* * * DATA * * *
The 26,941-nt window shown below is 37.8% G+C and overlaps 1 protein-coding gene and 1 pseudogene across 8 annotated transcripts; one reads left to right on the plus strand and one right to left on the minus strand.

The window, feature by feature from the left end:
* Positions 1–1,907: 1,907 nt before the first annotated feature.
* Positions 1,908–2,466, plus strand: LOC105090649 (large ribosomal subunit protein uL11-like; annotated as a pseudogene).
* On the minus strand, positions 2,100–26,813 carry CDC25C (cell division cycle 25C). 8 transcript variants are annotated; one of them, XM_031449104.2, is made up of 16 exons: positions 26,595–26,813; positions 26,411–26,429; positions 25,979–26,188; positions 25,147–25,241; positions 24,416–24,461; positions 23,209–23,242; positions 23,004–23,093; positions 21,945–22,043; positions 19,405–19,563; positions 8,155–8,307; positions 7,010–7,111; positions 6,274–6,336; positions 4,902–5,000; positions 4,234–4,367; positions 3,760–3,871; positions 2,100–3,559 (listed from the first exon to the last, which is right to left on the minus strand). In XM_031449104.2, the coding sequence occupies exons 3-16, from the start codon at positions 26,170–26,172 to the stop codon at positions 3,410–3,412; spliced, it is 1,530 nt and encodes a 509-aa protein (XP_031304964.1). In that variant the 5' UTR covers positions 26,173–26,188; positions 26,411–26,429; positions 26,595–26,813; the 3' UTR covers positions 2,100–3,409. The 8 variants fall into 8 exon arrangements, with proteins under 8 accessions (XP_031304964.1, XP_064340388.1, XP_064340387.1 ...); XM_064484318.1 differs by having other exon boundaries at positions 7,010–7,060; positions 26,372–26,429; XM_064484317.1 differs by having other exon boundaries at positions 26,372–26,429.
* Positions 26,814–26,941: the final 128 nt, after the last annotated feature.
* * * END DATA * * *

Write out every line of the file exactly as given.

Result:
The 26,941-nt window shown below is 37.8% G+C and overlaps 1 protein-coding gene and 1 pseudogene across 8 annotated transcripts; one reads left to right on the plus strand and one right to left on the minus strand.

The window, feature by feature from the left end:
* Positions 1–1,907: 1,907 nt before the first annotated feature.
* Positions 1,908–2,466, plus strand: LOC105090649 (large ribosomal subunit protein uL11-like; annotated as a pseudogene).
* On the minus strand, positions 2,100–26,813 carry CDC25C (cell division cycle 25C). 8 transcript variants are annotated; one of them, XM_031449104.2, is made up of 16 exons: positions 26,595–26,813; positions 26,411–26,429; positions 25,979–26,188; positions 25,147–25,241; positions 24,416–24,461; positions 23,209–23,242; positions 23,004–23,093; positions 21,945–22,043; positions 19,405–19,563; positions 8,155–8,307; positions 7,010–7,111; positions 6,274–6,336; positions 4,902–5,000; positions 4,234–4,367; positions 3,760–3,871; positions 2,100–3,559 (listed from the first exon to the last, which is right to left on the minus strand). In XM_031449104.2, the coding sequence occupies exons 3-16, from the start codon at positions 26,170–26,172 to the stop codon at positions 3,410–3,412; spliced, it is 1,530 nt and encodes a 509-aa protein (XP_031304964.1). In that variant the 5' UTR covers positions 26,173–26,188; positions 26,411–26,429; positions 26,595–26,813; the 3' UTR covers positions 2,100–3,409. The 8 variants fall into 8 exon arrangements, with proteins under 8 accessions (XP_031304964.1, XP_064340388.1, XP_064340387.1 ...); XM_064484318.1 differs by having other exon boundaries at positions 7,010–7,060; positions 26,372–26,429; XM_064484317.1 differs by having other exon boundaries at positions 26,372–26,429.
* Positions 26,814–26,941: the final 128 nt, after the last annotated feature.